James 5:7: "Be patient therefore, brethren, unto the coming of the Lord. Behold, the husbandman waits for the precious fruit of the earth, and hath long patience for it, until he receive the early and latter rain."
I really enjoyed breakfast this morning. I ate yesterday and will very likely eat tomorrow. In my younger years, I planted a garden and because of it, I enjoyed a few tomatoes and sweet potatoes, but it was mainly for the reward of seeing it grow, not to prevent starvation.
I fully well realize if it were not for the American technologists we call farmers, we would all realize a new level of desperation. Yes, I also know the truckers and implement designers, engineers and mechanics play a big part in the food chain, but the farmers are the very key to survival on this planet.
The U.S. farming industry contributes more than $100 billion to the U.S. economy. Agriculture supplied $1.053 trillion to the U.S. gross domestic product in 2017.
While there are more than 2 million farms across the U.S., farmers and ranchers make up just 1.3% of the labor force. This totals 2.6 million people. In 1840, agriculture made up 70% of the work force. This is a testimony in itself of the increase in productivity of the American farmer.
Luke 9:62: "And Jesus said unto him, 'No man, having put his hand to the plough, and looking back, is fit for the kingdom of God.'" Farmers never look back, always to the future. We have all seen some very bad (crop) years. I would be going out of my mind with worry but the farmers always look to a better year to come. They are back in the fields in the spring planting, fertilizing and being good stewards of God's planet. Ecclesiastes 11:4: "He who observes the wind will not sow, and he who regards the clouds will not reap."
Respect and admiration take on a completely new dimension here. I was a teacher and like to think, possibly, I made a positive impact on at least one life. Without farmers we would not exist, and there is no room for argument here. Their impact on us is perpetual.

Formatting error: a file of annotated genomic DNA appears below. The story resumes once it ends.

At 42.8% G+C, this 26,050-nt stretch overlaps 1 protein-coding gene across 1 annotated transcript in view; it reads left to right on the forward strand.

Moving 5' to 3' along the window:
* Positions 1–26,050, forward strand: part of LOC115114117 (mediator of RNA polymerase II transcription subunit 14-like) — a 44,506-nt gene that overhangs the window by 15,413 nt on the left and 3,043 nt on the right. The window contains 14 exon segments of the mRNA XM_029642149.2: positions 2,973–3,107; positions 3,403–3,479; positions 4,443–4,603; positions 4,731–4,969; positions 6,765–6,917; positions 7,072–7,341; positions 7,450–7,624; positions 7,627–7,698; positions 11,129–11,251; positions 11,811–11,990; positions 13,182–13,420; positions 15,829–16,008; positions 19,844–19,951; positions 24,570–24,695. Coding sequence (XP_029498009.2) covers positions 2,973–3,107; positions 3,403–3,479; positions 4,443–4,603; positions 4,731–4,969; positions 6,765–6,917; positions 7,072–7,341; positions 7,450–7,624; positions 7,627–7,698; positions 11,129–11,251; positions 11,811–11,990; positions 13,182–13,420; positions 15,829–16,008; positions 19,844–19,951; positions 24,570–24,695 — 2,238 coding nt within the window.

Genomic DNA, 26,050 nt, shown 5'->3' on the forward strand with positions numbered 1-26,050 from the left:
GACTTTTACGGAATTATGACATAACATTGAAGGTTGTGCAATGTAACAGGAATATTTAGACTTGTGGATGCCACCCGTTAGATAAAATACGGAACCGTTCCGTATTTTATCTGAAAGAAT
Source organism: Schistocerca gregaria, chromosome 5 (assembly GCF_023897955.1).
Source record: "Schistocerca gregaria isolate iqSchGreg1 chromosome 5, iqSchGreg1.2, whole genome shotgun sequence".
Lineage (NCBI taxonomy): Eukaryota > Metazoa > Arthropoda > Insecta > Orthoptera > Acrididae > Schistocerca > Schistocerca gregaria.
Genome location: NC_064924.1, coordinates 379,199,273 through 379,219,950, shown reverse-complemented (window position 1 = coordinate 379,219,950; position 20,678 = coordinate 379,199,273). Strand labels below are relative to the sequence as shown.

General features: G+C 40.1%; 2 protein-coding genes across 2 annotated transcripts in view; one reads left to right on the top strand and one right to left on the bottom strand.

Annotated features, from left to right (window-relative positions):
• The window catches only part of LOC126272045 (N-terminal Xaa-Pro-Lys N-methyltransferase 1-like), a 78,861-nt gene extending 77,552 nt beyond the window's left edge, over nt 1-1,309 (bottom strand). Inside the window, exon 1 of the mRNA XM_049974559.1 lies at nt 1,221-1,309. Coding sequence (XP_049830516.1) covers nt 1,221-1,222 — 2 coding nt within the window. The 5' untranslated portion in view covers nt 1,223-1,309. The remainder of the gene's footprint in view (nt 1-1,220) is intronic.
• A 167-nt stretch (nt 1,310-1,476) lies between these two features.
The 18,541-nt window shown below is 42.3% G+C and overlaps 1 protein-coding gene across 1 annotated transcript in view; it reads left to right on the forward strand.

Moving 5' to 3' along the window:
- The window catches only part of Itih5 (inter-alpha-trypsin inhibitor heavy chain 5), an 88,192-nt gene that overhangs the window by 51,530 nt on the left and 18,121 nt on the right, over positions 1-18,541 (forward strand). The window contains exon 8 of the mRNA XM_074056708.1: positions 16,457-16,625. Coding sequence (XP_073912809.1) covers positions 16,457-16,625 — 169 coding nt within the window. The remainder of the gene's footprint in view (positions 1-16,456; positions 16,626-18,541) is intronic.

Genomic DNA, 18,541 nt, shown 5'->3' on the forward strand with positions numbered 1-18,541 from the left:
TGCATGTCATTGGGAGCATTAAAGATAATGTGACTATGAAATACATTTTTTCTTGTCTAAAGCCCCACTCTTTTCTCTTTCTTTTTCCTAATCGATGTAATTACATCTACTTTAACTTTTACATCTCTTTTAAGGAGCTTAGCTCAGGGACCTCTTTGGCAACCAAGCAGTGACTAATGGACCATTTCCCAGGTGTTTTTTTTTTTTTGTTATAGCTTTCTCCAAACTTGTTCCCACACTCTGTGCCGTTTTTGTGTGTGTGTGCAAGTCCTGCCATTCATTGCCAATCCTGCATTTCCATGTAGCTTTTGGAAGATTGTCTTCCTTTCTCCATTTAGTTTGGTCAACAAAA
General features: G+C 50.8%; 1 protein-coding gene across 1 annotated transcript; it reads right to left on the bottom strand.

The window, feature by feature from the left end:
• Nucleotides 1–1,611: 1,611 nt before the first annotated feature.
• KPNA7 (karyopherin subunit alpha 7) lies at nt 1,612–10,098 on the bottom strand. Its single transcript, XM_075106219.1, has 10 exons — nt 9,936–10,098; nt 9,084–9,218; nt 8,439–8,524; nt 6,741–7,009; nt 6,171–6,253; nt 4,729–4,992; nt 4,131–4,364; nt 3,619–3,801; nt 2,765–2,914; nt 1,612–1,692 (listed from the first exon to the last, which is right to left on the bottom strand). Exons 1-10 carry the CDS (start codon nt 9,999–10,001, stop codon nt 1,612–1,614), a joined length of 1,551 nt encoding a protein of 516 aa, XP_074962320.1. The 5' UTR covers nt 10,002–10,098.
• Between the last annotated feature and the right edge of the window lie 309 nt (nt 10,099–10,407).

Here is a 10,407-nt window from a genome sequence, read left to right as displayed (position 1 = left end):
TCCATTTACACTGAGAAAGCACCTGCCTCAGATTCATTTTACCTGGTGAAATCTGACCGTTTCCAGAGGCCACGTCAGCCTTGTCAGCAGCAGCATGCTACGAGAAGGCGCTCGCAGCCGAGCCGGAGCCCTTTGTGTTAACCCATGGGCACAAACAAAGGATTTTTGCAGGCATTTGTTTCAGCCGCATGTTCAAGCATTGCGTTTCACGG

I recently mentioned in a sermon, "Faith is a very important factor in ways other than religion. Every bite of food we put in our mouths is based on faith." We not only trust farmers to not poison us today, we trust them to safely feed us next week and next year.
I often mention in articles and sermons some of the things my dad taught me. I will never forget him saying, "A farmer has to be a scientist, a mechanic, a businessman, a weatherman, and many other professions, all in one person." Over the years, I've realized how true this is. He not only practices all those professions, he loves the Lord and trusts Him completely. How could any man plant a crop without infinite faith in God?
Today, the average American farmer produces food for 155 people. In 1960, a farmer fed only 26 people. Today's farmer grows twice as much food as the last generation and uses less land, energy, water and produces fewer emissions. Wheat farmers receive a meager 12 cents of a loaf of bread that retails for $3.49. And dairy producers receive only $1.34 from a $4.49 gallon of milk.
Harry Truman once said, "Prosperous farmers make for a prosperous nation, and when farmers are in trouble, the nation is in trouble."
George Washington said, "Agriculture is the most healthful, the most useful and the most noble employment of man." Even when he made that statement more than 200 years ago, he was not hungry and he fully realized that was because of a farmer.
I well remember nearly 60 years ago, hauling hay after midnight to beat a rain. I've seen many times farmers in the field plowing or planting late at night. Sleep, what's that?
Isaiah 2: 4: "And he shall judge among the nations, and shall rebuke many people: and they shall beat their swords into plowshares, and their spears into pruning hooks: nation shall not lift up sword against nation, neither shall they learn war anymore." It's really interesting, the Bible indicates, even after the last war, the farmer will still be around. Farmers are survivors.
It is noticeable that farm raised youth have high work ethics. I did not live on a farm growing up in a small western Kentucky town, but I worked on a farm at times. Hay hauling, working in tobacco and shoveling out a few barns should be on my resume. I've never known a farmer that was afraid to get his hands dirty, grab a shovel or any other tool and get "the job" done.
Leviticus 19:9-10: "And when ye reap the harvest of your land, thou shalt not wholly reap the corners of thy field, neither shalt thou gather the gleanings of thy harvest. And thou shalt not glean thy vineyard, neither shalt thou gather every grape of thy vineyard; thou shalt leave them for the poor and stranger: I am the Lord your God." I've never known a selfish farmer. I well remember when a local farmer near my hometown was involved in an accident just before harvest time. Several of the other farmers went to his fields with their combines and gathered his crop before their own.
Admiration of their sharing, respect, kindness and consideration is fully due to farmers. The only negative thing I can say about farmers is their addiction to hard work and annoying persistence.
May God greatly bless ye tillers of the land.